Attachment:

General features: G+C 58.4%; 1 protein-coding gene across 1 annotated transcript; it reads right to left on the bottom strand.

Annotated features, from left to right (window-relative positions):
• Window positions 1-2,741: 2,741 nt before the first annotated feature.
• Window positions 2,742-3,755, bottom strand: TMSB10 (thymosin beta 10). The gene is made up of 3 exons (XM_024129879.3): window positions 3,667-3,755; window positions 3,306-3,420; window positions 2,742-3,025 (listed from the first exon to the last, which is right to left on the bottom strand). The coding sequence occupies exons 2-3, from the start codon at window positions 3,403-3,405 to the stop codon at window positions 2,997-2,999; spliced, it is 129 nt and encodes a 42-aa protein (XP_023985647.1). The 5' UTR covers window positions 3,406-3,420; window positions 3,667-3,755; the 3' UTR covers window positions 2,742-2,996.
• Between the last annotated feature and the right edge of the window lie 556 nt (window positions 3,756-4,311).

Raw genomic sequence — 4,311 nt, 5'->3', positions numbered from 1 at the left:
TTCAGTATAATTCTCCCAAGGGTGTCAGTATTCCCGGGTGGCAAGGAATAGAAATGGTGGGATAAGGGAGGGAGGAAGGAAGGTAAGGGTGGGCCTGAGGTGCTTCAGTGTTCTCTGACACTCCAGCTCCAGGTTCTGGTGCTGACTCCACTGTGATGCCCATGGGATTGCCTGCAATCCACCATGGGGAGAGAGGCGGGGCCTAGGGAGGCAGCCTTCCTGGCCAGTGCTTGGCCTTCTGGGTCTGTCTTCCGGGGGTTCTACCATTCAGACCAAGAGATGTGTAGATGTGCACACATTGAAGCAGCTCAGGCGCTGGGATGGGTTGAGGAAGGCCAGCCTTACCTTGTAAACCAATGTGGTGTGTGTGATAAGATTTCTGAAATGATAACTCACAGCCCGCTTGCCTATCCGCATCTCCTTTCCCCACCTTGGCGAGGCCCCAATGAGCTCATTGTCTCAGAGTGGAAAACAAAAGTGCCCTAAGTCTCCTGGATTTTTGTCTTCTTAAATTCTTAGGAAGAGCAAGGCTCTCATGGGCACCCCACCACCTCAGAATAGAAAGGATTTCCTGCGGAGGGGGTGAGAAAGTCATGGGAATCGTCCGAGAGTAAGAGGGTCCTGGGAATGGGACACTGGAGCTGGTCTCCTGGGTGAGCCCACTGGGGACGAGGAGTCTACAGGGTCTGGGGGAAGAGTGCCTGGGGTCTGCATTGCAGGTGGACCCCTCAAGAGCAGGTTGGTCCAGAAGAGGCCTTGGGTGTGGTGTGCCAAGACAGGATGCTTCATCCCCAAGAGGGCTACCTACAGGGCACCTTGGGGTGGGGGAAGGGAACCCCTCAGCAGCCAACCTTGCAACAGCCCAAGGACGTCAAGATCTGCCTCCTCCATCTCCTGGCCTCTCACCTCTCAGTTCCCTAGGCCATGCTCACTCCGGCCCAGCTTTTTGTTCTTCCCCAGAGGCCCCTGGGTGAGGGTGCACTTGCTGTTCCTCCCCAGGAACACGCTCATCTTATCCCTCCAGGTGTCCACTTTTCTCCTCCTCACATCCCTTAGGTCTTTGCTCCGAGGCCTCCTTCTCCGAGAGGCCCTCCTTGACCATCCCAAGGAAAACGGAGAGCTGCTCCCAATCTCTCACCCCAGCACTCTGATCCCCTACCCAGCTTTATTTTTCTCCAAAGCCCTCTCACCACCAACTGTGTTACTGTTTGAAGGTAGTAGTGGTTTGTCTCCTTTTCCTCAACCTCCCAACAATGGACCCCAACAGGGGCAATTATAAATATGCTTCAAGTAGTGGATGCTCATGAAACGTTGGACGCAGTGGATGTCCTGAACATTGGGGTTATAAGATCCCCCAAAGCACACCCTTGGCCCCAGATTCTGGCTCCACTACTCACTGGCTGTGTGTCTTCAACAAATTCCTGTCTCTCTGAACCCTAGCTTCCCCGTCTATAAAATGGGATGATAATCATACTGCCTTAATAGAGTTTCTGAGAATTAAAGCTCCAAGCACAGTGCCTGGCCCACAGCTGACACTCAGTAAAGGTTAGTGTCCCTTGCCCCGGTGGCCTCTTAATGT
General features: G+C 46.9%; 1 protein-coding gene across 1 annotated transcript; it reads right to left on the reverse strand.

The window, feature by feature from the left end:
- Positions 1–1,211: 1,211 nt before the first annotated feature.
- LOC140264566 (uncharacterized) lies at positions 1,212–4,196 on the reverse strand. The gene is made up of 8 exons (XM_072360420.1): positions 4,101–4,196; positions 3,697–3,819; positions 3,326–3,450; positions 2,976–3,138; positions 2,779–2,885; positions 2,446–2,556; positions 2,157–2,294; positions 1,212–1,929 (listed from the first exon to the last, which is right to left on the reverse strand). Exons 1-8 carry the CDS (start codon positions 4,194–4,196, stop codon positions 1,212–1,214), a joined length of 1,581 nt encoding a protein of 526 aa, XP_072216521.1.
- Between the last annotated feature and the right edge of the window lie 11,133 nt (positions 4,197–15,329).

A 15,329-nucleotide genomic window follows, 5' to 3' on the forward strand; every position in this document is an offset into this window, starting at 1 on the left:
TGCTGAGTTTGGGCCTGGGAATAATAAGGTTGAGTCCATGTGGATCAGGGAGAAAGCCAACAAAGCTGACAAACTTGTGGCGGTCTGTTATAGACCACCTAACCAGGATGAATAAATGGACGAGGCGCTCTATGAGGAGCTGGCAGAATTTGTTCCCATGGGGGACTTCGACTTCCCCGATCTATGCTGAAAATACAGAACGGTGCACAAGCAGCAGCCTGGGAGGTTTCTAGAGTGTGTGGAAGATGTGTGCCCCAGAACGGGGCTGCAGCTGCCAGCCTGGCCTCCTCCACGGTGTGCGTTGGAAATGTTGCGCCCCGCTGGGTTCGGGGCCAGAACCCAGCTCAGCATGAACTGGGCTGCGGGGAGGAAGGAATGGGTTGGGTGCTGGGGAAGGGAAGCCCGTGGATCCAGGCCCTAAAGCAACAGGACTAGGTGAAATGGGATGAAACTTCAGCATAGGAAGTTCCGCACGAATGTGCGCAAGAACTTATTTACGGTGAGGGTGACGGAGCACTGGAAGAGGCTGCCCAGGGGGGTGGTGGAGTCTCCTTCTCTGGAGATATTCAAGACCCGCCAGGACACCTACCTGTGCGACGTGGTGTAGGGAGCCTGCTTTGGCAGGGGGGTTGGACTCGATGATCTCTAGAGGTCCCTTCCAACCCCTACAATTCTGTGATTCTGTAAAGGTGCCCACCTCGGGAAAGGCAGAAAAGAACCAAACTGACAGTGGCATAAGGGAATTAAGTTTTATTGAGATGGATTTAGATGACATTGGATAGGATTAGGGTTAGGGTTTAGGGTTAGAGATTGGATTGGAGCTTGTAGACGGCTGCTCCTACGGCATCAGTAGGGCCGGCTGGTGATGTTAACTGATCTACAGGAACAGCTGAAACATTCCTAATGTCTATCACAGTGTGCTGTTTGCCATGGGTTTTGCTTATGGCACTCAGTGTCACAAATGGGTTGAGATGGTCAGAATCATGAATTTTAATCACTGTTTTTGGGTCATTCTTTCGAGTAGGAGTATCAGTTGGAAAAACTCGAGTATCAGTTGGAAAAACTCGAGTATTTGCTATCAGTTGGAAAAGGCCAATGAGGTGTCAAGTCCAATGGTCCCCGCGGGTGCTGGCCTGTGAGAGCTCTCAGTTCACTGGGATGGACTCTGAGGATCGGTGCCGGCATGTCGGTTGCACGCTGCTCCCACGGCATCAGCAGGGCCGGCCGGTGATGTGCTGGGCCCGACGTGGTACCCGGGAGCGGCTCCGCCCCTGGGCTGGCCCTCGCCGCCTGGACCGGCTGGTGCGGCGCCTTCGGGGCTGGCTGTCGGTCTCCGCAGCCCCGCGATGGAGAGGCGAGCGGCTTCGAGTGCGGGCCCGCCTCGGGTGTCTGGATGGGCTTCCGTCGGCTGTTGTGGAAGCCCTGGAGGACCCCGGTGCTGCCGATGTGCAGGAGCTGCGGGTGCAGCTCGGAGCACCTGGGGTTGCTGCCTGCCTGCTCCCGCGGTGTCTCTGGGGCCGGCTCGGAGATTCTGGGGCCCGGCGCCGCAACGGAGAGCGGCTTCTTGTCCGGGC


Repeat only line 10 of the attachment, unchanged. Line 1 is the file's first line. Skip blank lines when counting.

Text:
- Positions 1–1,211: 1,211 nt before the first annotated feature.